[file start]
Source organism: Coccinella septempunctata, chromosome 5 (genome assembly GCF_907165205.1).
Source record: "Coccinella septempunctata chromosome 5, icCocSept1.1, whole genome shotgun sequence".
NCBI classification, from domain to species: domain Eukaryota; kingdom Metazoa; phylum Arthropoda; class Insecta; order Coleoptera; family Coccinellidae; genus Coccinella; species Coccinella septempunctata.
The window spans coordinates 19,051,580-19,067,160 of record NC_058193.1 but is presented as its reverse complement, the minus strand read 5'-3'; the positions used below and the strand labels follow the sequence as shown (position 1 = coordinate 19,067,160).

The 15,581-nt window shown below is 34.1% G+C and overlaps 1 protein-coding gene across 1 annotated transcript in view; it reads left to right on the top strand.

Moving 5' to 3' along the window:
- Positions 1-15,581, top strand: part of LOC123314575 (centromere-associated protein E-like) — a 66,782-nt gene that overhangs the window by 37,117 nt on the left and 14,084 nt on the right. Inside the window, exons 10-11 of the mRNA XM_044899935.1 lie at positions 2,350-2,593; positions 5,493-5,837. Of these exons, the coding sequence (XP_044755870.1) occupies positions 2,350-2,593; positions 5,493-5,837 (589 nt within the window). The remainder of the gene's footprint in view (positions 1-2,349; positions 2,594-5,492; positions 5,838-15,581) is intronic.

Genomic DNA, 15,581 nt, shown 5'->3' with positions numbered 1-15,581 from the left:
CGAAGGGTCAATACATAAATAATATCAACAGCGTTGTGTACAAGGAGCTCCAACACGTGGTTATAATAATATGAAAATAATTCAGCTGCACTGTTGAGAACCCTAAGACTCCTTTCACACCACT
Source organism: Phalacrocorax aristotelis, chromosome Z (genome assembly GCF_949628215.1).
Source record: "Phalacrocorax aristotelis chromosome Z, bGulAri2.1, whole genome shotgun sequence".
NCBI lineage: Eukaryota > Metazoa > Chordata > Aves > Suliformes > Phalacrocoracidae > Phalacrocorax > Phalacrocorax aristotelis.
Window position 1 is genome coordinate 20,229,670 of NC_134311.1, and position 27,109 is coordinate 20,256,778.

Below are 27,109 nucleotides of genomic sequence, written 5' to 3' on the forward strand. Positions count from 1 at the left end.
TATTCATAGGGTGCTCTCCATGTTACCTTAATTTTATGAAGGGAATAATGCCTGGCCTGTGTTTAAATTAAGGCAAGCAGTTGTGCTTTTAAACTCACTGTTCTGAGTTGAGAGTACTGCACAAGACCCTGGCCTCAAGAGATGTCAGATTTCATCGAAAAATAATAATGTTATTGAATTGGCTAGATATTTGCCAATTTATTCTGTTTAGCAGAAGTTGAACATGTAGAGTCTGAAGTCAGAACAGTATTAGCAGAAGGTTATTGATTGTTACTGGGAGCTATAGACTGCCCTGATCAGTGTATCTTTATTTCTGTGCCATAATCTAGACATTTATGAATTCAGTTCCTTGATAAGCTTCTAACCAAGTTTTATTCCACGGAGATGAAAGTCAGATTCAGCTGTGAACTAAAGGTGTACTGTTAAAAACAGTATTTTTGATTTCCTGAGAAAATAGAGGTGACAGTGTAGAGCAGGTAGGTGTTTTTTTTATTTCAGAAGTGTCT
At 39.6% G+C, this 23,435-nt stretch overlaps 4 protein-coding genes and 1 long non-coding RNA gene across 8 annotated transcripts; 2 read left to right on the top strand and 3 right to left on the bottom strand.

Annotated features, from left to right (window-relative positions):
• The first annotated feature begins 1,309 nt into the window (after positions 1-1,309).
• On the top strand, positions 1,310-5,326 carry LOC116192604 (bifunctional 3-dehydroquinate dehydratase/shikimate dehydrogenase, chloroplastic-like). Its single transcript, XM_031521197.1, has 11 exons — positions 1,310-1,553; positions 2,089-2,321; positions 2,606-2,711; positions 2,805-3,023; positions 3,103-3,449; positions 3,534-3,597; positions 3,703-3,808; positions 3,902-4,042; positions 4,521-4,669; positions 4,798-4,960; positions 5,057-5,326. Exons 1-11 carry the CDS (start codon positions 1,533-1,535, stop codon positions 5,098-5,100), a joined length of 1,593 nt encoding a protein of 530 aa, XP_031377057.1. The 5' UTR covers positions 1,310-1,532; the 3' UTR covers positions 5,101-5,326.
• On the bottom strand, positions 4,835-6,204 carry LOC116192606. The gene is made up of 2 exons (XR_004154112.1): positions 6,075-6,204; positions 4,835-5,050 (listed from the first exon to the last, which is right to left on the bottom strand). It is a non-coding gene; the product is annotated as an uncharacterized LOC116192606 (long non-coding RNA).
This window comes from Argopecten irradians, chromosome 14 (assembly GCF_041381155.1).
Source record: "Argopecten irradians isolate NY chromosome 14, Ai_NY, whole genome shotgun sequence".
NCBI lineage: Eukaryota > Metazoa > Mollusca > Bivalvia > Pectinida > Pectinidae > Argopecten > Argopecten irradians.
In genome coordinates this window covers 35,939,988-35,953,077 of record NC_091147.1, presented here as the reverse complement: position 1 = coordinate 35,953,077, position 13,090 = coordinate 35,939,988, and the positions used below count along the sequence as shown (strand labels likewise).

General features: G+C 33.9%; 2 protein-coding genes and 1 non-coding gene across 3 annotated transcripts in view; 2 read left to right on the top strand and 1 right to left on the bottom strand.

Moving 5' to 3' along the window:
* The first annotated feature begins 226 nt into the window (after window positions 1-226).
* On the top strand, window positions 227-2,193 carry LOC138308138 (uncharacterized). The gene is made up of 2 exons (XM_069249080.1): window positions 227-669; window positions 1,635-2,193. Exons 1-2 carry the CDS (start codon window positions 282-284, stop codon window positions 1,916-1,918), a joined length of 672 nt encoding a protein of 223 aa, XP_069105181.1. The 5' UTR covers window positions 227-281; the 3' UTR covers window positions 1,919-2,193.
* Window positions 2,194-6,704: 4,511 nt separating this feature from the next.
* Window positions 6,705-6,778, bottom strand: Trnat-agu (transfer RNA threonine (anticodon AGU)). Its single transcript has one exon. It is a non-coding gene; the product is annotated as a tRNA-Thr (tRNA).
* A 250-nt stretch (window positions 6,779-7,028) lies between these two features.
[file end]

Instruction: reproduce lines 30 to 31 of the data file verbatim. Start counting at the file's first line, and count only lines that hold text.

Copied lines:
* Window positions 6,705-6,778, bottom strand: Trnat-agu (transfer RNA threonine (anticodon AGU)). Its single transcript has one exon. It is a non-coding gene; the product is annotated as a tRNA-Thr (tRNA).
* A 250-nt stretch (window positions 6,779-7,028) lies between these two features.